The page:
You asked

How can I tempt my fussy child to eat a healthy breakfast?

If your child is a fussy eater then his eating habits may be a constant source of worry. Will he eat enough at breakfast to concentrate at school today? Is he getting enough minerals and vitamins each day?

Here are some general guidelines on how best to tackle fussy eating at breakfast time:

Be a good example for your child
If you’re a picky eater who is reluctant to try new foods then chances are your child may be a fussy eater too. Set a good example and expand your diet to show her that you too can enjoy a wide range of different foods.

Help with food preparation
Get your child to don an apron and help with the preparation of a meal. She’s more likely to eat food that she has helped to make. Even getting her to get her own cereal and pour in the milk can help.

Set up regular habits for eating
Children do best when they are provided with a routine. Have set times for breakfast, lunch and dinner and try to stick to them where possible. Make sure that there is plenty of family conversation and that your child enjoys sitting at the table.

Make sure that the food looks appealing
Serving different coloured foods on his plate will make for more interesting mealtimes. Also, make sure to include some favourite foods. 

Encourage self-feeding from a young age
If your child is actively interested in food, rather than passively being given food, this will encourage her to take a more active interest in the food he is being given.

Find a food she is willing to eat from each food group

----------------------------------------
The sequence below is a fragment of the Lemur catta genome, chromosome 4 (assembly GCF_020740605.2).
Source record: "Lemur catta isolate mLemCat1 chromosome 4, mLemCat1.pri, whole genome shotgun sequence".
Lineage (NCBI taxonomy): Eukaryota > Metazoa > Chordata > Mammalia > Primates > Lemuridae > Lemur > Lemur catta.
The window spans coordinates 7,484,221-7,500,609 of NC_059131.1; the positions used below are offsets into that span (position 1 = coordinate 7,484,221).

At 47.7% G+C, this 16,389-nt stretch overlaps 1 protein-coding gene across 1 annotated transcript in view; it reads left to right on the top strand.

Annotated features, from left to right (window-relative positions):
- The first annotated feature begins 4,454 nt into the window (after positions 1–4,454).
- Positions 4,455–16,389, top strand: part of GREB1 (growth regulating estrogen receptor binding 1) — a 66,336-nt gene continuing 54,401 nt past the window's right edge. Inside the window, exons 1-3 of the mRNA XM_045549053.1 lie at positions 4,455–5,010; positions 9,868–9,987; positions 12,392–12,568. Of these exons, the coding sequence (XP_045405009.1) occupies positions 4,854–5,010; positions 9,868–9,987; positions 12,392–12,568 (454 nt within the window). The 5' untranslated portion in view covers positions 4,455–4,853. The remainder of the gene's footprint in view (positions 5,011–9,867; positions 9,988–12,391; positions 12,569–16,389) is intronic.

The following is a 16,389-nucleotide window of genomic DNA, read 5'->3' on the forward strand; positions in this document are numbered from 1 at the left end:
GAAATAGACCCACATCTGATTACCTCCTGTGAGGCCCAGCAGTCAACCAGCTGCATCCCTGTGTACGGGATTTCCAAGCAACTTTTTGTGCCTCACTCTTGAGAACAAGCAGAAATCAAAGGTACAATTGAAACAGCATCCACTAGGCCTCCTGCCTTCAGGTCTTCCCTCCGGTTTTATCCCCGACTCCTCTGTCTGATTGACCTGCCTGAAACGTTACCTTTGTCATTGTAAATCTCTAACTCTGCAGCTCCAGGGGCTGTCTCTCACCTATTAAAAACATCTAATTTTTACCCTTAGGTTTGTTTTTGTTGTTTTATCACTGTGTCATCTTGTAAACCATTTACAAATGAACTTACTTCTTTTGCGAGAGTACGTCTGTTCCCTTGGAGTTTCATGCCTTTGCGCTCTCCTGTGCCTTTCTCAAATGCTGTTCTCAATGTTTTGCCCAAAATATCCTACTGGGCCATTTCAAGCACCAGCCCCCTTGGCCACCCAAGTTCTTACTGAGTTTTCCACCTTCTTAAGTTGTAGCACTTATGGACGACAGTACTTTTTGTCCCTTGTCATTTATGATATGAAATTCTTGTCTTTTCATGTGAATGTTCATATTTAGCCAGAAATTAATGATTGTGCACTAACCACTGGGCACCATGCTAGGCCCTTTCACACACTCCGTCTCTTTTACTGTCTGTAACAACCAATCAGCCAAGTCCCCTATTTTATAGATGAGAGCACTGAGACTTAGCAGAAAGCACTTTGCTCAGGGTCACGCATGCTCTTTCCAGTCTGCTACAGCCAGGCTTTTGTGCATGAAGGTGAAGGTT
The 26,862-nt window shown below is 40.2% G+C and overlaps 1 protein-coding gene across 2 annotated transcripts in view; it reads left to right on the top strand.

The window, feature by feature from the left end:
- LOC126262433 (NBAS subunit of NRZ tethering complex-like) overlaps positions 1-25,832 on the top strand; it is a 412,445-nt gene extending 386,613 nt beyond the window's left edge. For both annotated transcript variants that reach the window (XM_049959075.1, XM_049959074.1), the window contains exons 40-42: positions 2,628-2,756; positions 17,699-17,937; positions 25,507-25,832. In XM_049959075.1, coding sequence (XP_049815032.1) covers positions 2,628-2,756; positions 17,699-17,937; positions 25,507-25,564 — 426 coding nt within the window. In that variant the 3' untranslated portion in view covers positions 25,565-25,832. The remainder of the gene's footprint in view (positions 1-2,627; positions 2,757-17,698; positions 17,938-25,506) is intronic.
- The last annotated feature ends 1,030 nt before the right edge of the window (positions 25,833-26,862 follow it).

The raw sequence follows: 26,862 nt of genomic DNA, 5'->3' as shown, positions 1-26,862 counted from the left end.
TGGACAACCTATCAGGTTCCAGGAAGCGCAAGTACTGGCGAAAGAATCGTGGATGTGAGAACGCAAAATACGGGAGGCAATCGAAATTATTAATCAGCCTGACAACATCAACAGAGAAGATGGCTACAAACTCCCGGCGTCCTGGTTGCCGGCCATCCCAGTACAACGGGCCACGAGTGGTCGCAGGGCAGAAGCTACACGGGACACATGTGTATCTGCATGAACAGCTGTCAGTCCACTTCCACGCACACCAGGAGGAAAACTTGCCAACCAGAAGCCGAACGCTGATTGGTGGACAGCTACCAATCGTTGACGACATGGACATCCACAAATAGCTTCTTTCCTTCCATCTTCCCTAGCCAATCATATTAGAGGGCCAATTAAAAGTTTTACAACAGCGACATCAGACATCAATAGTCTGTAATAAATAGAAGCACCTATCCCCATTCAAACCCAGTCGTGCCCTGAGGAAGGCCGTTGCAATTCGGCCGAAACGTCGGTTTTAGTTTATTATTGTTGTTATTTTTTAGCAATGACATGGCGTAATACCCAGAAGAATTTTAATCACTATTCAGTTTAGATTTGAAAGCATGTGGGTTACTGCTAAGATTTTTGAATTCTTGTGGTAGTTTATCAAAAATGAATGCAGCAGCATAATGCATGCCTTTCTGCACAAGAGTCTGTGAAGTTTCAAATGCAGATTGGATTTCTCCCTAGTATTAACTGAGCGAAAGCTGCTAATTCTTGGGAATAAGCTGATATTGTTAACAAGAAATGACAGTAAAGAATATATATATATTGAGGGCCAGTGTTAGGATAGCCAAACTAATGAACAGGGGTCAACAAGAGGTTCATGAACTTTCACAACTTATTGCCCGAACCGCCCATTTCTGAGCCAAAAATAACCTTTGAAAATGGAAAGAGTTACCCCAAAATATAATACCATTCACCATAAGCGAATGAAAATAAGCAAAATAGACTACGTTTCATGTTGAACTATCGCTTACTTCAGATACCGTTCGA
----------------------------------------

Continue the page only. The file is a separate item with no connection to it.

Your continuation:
If your child isn't a fan of milk, try giving her yoghurt or cheese. 

Finish meals
If your child has eaten as much of a meal as she is going to, remove her plate and insist that she sit at the table until everyone else is finished their meal. This will discourage her from thinking she can drift away from the table and come back later to pick at her food.

Serve child-friendly portions
Your child's stomach is small, so make sure that your expectations of what they can eat are realistic. You can't expect your child to eat the same amounts as an adult. Remember if she's hungry she can always ask for a second helping! It's generally advised to serve three small meals a day, with a snack in-between.

Give them a good start to the day
Make sure she eats a nutritious breakfast. Serve cereal with chopped fruit or cereal with warm milk for a nutritious breakfast. Try wholewheat bread with low-fat cheese or a yoghurt and wholemeal muffin for quick and easy breakfasts.

Give your child a choice
Let your fussy eater have a little power at mealtimes. Would she like cereal or yoghurt? Milk or juice? By letting her choose one food over another, you will find that she will be far more willing to eat the one she has chosen.

More questions

Your child probably isn’t worrying about what she eats before an exam; however the brain requires quality nutrition in order to ensure it performs at its best. 
Foods on this shelf are the best energy providers for your child's body, so the more active your child is the more he will need.
 
There are many nutrients found in whole-grains which are essential for your child’s health.
A diet rich in whole grains has many benefits for children.
Check out these simple steps you can take to make sure that your child gets enough calcium.
Dairy products such as milk, yogurt, and cheese are some of the best sources of calcium, but it can also be found in less expected sources.
Vitamins and minerals are found in foods, we all need them in order for our body to work properly.
Protein is important for children of all ages as it helps the body to grow.
Getting your teen to avoid junk food can be challenging but there are some things you can do to encourage them.
If your school-age child is diagnosed with lactose intolerance, here are some tips on what to include in his diet and what to exclude:

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